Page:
Creating a Safer Exhibit Environment: Reassuring Exhibitors & Attendees So They Return

by scott, January 29, 2021

 

Creating a Safer Exhibit Environment: Reassuring Exhibitors & Attendees So They Return

 

It comes as no surprise that of all the recommendations published by the leading nonprofit associations in the events and exhibitions industry having to do with the safe return to live events, there is only one mention of the need to take action designed to contain potential infectious agents from migrating from one booth to another. The Exhibition Services and Contractors Association (ESCA) publication recommends that the side wall height be increased from thirty-six inches to eight feet. Since pipe and drape remains the common booth system in most tradeshows, and because it has been in place, virtually unchanged since its introduction in 1919, it is easy to overlook and that is problematic.

 

It is problematic because it is estimated that as many as 30%, perhaps even more, of the individuals who are infectious with Covid-19 are asymptomatic: they don’t have fever and display none of the common symptoms of the pandemic such as coughing, sneezing, or fatigue. So, despite however many times the show floor is thoroughly decontaminated in a day, a transmitter of Covid-19 could wander from booth to booth infecting people along the way. The only solution is to ensure that it is not possible for asymptomatic attendees, exhibitors or staff to pass the virus through their infected breathing from booth to booth. Consider also the real possibility that Covid-19 is not likely to be the last infectious virus to arise in the future. Even ensuring that it might be unlikely to pass infectious agents from booth to booth, it is simply not possible to achieve absolute safety. Nevertheless, everything that we and our partners do to reduce the likelihood of transmission is critically important. It is for this reason that we cannot overlook any potential paths to mass infection.

 

This was the subject of the webinar presented on January 27th in conjunction with Exhibitor Magazine’s Insight series. Representatives of SMT Expo, explained how they discovered the potential of Banjo fabric to accelerate infections from booth to booth. Banjo is the common drape used in traditional pipe and drape configurations. Scott Lebwohl, Founder and Executive Vice President of SMT Expo, sent samples of Banjo and SMT Expo’s own ExpoKnit® fabric to a renowned independent laboratory headquartered in Switzerland, SGS and asked them to test booth for vulnerabilities involving the transmission of infectious agents through the two fabrics.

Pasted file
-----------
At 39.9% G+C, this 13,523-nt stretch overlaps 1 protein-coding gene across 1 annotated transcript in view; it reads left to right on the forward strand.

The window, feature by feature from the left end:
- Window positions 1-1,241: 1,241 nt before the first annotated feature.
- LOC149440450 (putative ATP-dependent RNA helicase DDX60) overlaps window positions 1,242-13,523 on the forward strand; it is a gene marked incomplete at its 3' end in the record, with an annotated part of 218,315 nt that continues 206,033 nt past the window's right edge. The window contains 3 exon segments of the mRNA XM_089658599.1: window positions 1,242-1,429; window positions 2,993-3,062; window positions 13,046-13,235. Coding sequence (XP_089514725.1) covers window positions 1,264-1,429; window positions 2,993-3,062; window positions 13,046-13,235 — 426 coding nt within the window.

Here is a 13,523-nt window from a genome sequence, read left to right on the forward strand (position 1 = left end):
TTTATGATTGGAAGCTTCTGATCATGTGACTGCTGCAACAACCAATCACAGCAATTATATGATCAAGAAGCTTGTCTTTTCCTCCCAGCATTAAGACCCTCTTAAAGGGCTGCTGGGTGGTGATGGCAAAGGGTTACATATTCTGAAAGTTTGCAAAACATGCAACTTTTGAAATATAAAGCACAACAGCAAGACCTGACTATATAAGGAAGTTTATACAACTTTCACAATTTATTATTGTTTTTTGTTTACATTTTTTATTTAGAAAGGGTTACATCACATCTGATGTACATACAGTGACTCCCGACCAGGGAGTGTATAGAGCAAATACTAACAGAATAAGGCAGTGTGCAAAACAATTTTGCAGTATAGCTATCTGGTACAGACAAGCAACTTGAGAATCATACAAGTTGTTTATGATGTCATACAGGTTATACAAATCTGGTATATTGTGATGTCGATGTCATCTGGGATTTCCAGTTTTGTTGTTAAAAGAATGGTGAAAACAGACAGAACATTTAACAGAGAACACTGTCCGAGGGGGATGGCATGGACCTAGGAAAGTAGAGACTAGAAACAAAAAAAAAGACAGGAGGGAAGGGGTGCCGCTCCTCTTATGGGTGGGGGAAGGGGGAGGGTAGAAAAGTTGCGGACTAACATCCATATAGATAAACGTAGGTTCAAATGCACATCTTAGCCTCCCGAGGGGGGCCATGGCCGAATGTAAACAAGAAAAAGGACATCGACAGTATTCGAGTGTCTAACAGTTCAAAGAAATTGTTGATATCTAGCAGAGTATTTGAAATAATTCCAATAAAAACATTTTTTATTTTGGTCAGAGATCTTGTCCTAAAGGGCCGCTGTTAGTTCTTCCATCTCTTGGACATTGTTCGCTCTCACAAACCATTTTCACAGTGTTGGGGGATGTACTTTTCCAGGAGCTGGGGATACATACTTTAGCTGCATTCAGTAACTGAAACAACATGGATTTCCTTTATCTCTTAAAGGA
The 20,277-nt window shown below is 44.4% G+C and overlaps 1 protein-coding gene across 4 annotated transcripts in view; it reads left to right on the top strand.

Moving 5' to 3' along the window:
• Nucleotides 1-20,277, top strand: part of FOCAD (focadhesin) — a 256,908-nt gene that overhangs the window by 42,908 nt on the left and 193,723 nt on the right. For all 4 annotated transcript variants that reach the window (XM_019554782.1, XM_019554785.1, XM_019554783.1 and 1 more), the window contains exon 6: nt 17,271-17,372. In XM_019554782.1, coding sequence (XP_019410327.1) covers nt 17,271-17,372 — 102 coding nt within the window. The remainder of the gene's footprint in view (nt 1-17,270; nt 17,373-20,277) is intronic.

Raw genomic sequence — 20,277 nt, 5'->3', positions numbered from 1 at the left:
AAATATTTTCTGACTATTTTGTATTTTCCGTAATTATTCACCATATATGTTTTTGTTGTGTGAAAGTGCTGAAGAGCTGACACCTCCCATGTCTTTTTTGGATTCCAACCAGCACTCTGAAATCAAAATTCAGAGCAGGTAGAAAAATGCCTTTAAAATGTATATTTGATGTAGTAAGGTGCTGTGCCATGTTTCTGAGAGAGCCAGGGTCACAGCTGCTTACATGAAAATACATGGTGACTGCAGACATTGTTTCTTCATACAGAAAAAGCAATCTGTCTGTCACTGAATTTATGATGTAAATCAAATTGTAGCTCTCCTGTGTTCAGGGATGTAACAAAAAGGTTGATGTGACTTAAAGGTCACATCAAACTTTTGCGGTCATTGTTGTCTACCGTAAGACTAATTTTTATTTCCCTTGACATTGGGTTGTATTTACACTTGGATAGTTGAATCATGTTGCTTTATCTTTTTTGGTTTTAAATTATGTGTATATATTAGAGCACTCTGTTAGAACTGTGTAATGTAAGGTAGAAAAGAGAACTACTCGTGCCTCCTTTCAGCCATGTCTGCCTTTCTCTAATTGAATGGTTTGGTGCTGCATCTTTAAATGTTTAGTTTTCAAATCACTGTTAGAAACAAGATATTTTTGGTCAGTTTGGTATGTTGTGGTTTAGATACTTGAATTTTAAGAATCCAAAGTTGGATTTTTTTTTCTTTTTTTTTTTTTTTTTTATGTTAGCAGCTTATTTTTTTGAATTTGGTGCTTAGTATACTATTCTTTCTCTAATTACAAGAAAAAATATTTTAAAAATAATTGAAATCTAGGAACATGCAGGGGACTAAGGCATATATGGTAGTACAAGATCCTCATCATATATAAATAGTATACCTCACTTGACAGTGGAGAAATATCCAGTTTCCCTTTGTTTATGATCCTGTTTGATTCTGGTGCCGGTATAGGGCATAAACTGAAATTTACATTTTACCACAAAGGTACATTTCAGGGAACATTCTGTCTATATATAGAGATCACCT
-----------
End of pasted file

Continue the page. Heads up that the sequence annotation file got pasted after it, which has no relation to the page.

The result of the testing: Banjo was determined to be essential porous with little or no likelihood that it might serve to prevent transmission of infectious agents while ExpoKnit® was determined to be comparable to medical grade fabrics and would be an effective barrier to transmission of disease from booth to booth. You can see why the ESCA recommendation that side walls be increased to eight feet in height is of little real value in containing viruses unless Banjo drape were to be replaced by a far less porous fabric.

 

Skeptics have suggested that SMT Expo’s interest is simply to sell more of its booth systems. This might appear to be the case except for the fact that SMT Expo’s core interest is using its fabric expertise, the company is owned by Glenmore Industries and possesses decades of experience in providing fabric solutions to key industries and big box retailers, to recommend changes in booth construction that will yield effective prevention.  It is our conviction that the exhibition industry can and must do better than continuing to deploy Banjo fabric and to replace that fabric with any other fabrics that will contribute to providing the exhibition industry and its customers with safer events. It must also be understood that there is no way to guarantee absolutely safe events in the face of pernicious diseases with which we will likely have to contend with for some time to come.

 

If you were unable to participate in the webinar on January 27th, you can view an archive of the webinar at this link here